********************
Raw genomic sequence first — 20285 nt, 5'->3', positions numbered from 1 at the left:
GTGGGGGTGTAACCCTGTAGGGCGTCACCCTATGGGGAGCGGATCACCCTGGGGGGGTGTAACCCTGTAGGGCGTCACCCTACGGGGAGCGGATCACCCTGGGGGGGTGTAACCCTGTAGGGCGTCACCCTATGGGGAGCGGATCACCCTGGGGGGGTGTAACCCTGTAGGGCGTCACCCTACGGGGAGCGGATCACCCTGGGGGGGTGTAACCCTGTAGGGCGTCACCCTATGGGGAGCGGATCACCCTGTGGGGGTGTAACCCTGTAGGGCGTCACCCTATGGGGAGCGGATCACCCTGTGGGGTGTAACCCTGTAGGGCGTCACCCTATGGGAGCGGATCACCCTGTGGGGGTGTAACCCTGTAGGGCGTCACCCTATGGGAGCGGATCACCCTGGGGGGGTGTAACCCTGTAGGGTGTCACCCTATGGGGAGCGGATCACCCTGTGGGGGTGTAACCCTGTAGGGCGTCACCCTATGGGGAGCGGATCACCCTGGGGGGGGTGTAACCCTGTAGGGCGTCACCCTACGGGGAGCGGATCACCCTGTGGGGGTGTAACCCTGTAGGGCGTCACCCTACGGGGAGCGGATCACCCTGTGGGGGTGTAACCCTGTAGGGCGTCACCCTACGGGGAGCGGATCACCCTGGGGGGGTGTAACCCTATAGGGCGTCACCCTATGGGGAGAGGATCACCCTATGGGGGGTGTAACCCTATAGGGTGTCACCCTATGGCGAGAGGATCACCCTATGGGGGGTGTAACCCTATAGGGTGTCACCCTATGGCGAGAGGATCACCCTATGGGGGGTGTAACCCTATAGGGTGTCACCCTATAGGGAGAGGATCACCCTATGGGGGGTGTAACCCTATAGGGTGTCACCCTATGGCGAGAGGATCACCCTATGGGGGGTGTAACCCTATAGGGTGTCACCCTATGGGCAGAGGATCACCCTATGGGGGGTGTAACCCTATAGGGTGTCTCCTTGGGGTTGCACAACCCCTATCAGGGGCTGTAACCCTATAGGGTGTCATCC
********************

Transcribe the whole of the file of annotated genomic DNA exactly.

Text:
Raw genomic sequence first — 20285 nt, 5'->3', positions numbered from 1 at the left:
GTGGGGGTGTAACCCTGTAGGGCGTCACCCTATGGGGAGCGGATCACCCTGGGGGGGTGTAACCCTGTAGGGCGTCACCCTACGGGGAGCGGATCACCCTGGGGGGGTGTAACCCTGTAGGGCGTCACCCTATGGGGAGCGGATCACCCTGGGGGGGTGTAACCCTGTAGGGCGTCACCCTACGGGGAGCGGATCACCCTGGGGGGGTGTAACCCTGTAGGGCGTCACCCTATGGGGAGCGGATCACCCTGTGGGGGTGTAACCCTGTAGGGCGTCACCCTATGGGGAGCGGATCACCCTGTGGGGTGTAACCCTGTAGGGCGTCACCCTATGGGAGCGGATCACCCTGTGGGGGTGTAACCCTGTAGGGCGTCACCCTATGGGAGCGGATCACCCTGGGGGGGTGTAACCCTGTAGGGTGTCACCCTATGGGGAGCGGATCACCCTGTGGGGGTGTAACCCTGTAGGGCGTCACCCTATGGGGAGCGGATCACCCTGGGGGGGGTGTAACCCTGTAGGGCGTCACCCTACGGGGAGCGGATCACCCTGTGGGGGTGTAACCCTGTAGGGCGTCACCCTACGGGGAGCGGATCACCCTGTGGGGGTGTAACCCTGTAGGGCGTCACCCTACGGGGAGCGGATCACCCTGGGGGGGTGTAACCCTATAGGGCGTCACCCTATGGGGAGAGGATCACCCTATGGGGGGTGTAACCCTATAGGGTGTCACCCTATGGCGAGAGGATCACCCTATGGGGGGTGTAACCCTATAGGGTGTCACCCTATGGCGAGAGGATCACCCTATGGGGGGTGTAACCCTATAGGGTGTCACCCTATAGGGAGAGGATCACCCTATGGGGGGTGTAACCCTATAGGGTGTCACCCTATGGCGAGAGGATCACCCTATGGGGGGTGTAACCCTATAGGGTGTCACCCTATGGGCAGAGGATCACCCTATGGGGGGTGTAACCCTATAGGGTGTCTCCTTGGGGTTGCACAACCCCTATCAGGGGCTGTAACCCTATAGGGTGTCATCC